Tag Archive: rebecca stead

About an eon ago, my friend, young-adult author James Kennedy, “took over” my blog – I hosted a giveaway when his book The Order of Odd-Fish came out in paperback. Oh what fun that was, since James was also gearing up for his “Dome of Doom” fan art show and battle-dance party in Chicago – in which yours truly competed and valiantly… uh, lost… in the first round. But anyway.

James is up to some serious fun again. This time, he’s asking folks to retell Newbery-winning stories…  In video, in 90 SECONDS.

[Cough] Oh my. The prospect starts my little heart racing, it does. The contest has gotten lots of kids, classrooms, and families inspired, too. James and co-curator Betsy Bird (she of School Library Journal’s Fuse8!) have collected dozens of entries from miles around. With submissions from Canada and New Zealand, this thing has gone international AND intercontinental.

(Where it all began: A Wrinkle in Time by Madeleine L’Engle, starring James’s niece Freya. She’ll also star in the book trailer for my young adult novel Thirty Decibels.)

Check out this entry, told entirely in shadow-puppets!

Grace Lin’s Where the Mountain Meets the Moon

OH! Here’s one that had me laughing. I mean, c’mon, it’s a musical!:

The 21 Balloons by William Péne du Bois

Mark your calendars for the 90-Second Newbery Film Festival:

New York:  Saturday, November 5, 2011, 3-5 pm
The 90-Second Newbery Film Festival at the New York Public Library main branch (Fifth Avenue at 42nd Street, New York, NY. 917.275.6975.)
Co-hosted by James Kennedy and Jon Scieszka, with appearances by Rebecca Stead and Ayun Halliday!

Chicago: Wednesday, November 16, 2011, 6-8 pm
The 90-Second Newbery Film Festival at the Harold Washington Public Library in Chicago (400 South State Street)

Even better: you can be a part of it. That’s right, James is taking entries until October 17th!

Here’s James’s take on the whole thing:

Teachers, here’s a fun project that will get your students reading Newbery winners.
Students, here’s an excuse to mess around with video equipment.
Librarians, here’s an activity to do with your teen advisory boards.
Anyone can enter. Everyone wins!

I love it! For full rules, head over to the official contest announcement. And get crackin’ on your entry!

In Stead’s Head

Friday evening is still with me.

That’s when I attended a discussion at 57th Street Books, organized by the Hyde Park network of SCBWI. (It’s an acronym you’ll see here often, and it translates to the Society of Children’s Writers and Illustrators.)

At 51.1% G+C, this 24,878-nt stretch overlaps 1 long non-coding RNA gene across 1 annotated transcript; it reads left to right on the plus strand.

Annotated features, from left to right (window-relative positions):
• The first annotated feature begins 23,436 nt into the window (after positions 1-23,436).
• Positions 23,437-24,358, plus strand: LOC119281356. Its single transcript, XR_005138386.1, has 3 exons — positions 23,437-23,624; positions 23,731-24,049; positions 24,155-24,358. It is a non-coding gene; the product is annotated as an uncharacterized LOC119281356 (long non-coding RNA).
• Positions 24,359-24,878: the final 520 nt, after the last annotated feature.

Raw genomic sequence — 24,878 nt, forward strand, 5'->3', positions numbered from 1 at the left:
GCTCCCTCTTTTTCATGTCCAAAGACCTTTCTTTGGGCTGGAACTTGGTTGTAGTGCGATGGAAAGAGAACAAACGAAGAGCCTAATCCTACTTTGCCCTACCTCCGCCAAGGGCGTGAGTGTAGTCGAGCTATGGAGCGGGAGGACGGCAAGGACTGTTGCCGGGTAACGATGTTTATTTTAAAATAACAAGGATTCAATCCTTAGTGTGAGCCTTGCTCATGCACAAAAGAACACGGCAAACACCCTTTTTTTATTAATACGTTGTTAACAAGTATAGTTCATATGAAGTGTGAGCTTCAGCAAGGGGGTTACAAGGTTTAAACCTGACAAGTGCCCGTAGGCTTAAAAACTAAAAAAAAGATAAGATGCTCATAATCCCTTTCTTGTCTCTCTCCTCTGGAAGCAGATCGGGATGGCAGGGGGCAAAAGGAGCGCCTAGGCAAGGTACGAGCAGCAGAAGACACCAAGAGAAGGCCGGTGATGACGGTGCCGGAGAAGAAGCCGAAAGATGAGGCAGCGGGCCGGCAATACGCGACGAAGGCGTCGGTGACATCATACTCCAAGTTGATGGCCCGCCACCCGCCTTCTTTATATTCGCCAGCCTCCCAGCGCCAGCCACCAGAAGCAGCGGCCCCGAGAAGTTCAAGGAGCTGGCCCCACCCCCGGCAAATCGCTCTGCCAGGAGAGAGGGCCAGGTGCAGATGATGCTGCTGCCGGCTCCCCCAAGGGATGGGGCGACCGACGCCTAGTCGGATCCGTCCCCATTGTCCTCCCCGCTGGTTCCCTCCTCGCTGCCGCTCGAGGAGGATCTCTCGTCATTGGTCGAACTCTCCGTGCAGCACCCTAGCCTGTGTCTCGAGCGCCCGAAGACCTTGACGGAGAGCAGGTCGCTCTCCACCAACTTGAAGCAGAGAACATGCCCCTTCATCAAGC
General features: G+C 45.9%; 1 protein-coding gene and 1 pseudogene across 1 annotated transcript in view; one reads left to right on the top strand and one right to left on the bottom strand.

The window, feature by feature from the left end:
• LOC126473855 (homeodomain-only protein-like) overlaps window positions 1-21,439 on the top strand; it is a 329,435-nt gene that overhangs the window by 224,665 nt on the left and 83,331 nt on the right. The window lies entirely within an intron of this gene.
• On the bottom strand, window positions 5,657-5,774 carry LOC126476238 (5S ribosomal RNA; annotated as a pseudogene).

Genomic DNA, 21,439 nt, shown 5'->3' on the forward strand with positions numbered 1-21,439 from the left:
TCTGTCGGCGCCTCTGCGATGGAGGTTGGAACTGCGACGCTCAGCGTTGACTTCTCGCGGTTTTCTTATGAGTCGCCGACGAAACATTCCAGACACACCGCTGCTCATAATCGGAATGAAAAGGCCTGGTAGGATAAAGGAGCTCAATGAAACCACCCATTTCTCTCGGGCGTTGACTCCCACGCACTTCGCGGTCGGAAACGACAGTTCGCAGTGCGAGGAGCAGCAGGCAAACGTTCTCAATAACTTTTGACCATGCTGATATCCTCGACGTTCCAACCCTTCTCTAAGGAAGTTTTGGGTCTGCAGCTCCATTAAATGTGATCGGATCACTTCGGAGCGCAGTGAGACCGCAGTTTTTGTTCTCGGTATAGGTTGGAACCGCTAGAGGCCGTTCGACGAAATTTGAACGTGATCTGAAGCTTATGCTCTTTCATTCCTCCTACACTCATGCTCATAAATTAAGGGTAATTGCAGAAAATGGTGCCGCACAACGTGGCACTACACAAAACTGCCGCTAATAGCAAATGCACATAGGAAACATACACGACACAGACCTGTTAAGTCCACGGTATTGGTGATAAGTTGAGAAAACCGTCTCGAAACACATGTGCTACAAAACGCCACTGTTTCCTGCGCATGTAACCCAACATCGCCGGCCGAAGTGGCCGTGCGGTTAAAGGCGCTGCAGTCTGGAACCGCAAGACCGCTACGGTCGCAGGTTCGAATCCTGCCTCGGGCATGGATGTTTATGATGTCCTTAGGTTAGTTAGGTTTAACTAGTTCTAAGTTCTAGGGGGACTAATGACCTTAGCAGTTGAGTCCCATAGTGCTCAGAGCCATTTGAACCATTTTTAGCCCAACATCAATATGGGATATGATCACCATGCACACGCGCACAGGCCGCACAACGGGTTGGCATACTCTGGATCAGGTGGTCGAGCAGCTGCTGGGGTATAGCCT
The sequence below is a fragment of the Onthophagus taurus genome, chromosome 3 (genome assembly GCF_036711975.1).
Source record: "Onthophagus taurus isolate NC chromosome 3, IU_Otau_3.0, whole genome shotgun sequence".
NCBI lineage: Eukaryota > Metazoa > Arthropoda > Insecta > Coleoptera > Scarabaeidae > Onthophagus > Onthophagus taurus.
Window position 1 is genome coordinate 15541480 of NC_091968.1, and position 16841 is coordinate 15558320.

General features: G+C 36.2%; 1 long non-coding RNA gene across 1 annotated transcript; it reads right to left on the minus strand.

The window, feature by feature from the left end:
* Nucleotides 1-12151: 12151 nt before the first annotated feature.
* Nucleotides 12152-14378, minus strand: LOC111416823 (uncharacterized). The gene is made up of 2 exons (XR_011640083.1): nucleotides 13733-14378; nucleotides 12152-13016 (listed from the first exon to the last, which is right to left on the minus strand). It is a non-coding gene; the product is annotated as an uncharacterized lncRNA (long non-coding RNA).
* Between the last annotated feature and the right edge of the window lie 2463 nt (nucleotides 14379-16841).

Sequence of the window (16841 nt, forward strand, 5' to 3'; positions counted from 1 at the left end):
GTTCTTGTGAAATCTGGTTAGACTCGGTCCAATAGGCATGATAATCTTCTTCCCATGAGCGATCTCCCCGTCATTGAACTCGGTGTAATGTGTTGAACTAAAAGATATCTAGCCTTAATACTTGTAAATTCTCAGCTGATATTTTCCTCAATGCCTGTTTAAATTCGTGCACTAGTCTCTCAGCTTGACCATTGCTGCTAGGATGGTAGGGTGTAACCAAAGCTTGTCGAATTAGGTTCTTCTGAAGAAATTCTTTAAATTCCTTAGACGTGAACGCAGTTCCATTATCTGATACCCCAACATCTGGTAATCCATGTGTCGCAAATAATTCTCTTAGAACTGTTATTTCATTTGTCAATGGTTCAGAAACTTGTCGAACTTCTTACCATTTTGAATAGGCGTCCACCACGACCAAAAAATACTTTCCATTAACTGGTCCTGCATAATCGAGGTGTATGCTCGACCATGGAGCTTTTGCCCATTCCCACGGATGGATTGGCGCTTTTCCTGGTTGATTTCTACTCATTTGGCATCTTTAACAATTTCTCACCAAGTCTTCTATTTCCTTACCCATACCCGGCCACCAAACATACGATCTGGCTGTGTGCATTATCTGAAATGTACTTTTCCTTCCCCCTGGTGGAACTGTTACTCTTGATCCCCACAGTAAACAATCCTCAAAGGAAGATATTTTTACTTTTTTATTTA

The event featured Rebecca Stead, author of When You Reach Me, and her editor Wendy Lamb (of Wendy Lamb Books, an imprint of Random House). I was nervous. Why was I nervous? I’d read the book, so I was ready for any potential pop-quizzes. Maybe it was the John Newbery Medal that the book just won. It could just be that the book was amazing, and to be in the room was to feel like a “smart 10-year-old” again. (Stead and Lamb joked that this particular “demographic” was the ultimate test of WYRM‘s internal logic. Lamb added that she still doesn’t “get” it!)

The discussion was varied and entertaining in itself. Preteens and adults alike raised their hands, and Ms. Stead answered every question with the same openness and honesty as the one before. This is what’s still with me: Her willingness to let us into her head, to walk around for a little while. She signed the children’s copies of the book first, taking time with each young fan to answer questions and just talk. In my copy, she signed a “note” to my son Archer, because I can’t wait until the book “reaches” him. We also talked very briefly about the business. I shared what little experience I’ve had (which has been interesting), and I completely felt like she understood. She said “Well then, keep going!” and her written note in my new copy of First Light says the same.

There are little quips about being human in When You Reach Me that I never expected to find reflected in a page of print. And in real life, she’s just like that. She admitted, “I never liked book groups,” explaining that the experience of a book is so personal and the emotions were too big to talk about. As she explained this feeling she’d had as a kid, I went right back to my childhood and felt it, too.

A writer has to be brave enough to write honestly, even if it means saying something new. It can be scary to be original. Maybe the nerves mean we’re doing something right.

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